Adult social care 2018/19

On 16 February 2018 the Ministry of Housing Communities and Local Government wrote to all councils with social care responsibilities to require councils to show that the adult social care precept has been used on the budget for adult social care. For Devon, the 2% adult social care precept amounted to just over £7.2 million.

Of the £7.268 million raised from the 2% precept increase, £4.085 million has been used to meet the estimated cost of the National Living Wage increase in April 2018, with the remaining £3.183 million contributing towards funding other inflationary pressures directly impacting in the adult care markets. In addition, the Chancellor announced in the Budget on 8 March 2017 that there would be an additional £2 billion over the next three years for social care. Devon County Council received a non-recurrent Improved Better Care Fund (iBCF) grant of just over £15.1 million for 2017/18, and will receive £10.1 million in 2018/19, followed by £5 million in 2019/20.

There are conditions attached to the grants, to ensure that the money is spent on adult social care services and supports improved performance at the health and social care interface.

For 2018/19, the £10.148 million of new iBCF grant of temporary funding from government is included in the Adult Care and Health operations budget, and the deployment of this funding is subject to joint agreement with NHS partners. The government requires the additional improved BCF grant to be used for adult social care purposes; reducing pressures on the NHS, including supporting more people to be discharged from hospital when they are ready; and ensuring that the local social care provider market is supported.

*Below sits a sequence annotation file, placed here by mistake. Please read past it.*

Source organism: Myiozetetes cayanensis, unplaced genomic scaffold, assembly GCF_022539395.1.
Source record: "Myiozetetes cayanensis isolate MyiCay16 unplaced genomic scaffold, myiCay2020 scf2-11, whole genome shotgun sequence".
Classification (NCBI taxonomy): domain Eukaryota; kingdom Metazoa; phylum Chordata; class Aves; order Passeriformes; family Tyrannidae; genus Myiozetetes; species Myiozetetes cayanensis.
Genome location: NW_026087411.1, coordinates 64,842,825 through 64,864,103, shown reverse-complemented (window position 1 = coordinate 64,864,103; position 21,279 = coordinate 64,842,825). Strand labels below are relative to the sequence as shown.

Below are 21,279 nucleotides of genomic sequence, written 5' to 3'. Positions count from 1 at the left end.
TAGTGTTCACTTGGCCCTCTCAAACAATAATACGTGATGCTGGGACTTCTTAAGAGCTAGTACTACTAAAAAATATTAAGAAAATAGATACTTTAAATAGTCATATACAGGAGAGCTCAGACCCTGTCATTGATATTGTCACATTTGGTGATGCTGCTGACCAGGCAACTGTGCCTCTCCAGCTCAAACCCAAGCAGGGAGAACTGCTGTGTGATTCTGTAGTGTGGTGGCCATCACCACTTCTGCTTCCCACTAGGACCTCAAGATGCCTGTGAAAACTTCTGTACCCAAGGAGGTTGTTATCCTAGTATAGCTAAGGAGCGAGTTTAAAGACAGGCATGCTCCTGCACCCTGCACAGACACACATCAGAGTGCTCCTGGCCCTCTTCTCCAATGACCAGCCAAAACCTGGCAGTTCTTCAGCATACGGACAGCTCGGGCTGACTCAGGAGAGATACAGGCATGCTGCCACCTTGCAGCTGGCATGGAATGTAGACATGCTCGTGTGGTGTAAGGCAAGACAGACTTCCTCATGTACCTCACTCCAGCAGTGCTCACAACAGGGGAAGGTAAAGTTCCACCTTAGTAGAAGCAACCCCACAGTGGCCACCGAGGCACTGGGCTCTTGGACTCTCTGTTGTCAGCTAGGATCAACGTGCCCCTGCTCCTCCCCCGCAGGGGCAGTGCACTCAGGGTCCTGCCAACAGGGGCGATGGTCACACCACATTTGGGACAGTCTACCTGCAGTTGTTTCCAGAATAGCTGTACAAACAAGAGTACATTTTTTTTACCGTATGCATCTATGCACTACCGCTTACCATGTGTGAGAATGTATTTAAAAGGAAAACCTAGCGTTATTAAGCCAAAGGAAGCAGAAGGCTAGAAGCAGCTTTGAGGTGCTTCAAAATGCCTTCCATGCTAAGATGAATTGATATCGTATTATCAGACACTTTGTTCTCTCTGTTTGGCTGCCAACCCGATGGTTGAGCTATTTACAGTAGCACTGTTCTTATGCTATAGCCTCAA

The Authority proposes to take a zero-tolerance approach towards delayed transfers of care, with funding decisions made jointly with NHS partners, and informed by the following principles:

  • Address local reasons for delayed transfers of care by improving flow and reducing demand.
  • Manage demand through improved short-term services offer and developing individual and community resilience.
  • To implement the Sustainability and Transformation Plan priorities of:
    • single assessment process
    • single point of access
    • rapid response
  • Solutions will be strategically designed and agreed in principle but locally delivered.

The Authority will allocate the funding as follows:

  • Strategic county-wide investments – for areas where it makes sense to design change on a county-wide basis.
  • Locality footprints (north, east, south and west localities) and specialist systems.
  • Mental health.
  • Disabilities.

The national multi-agency guidance High impact change model: Managing transfers of Care has a focus on getting people out of hospital, but we would also do this by reducing demand through prevention and increasing sufficiency and innovation in the personal care and care homes markets, as well as developing community resilience through the voluntary and community sector.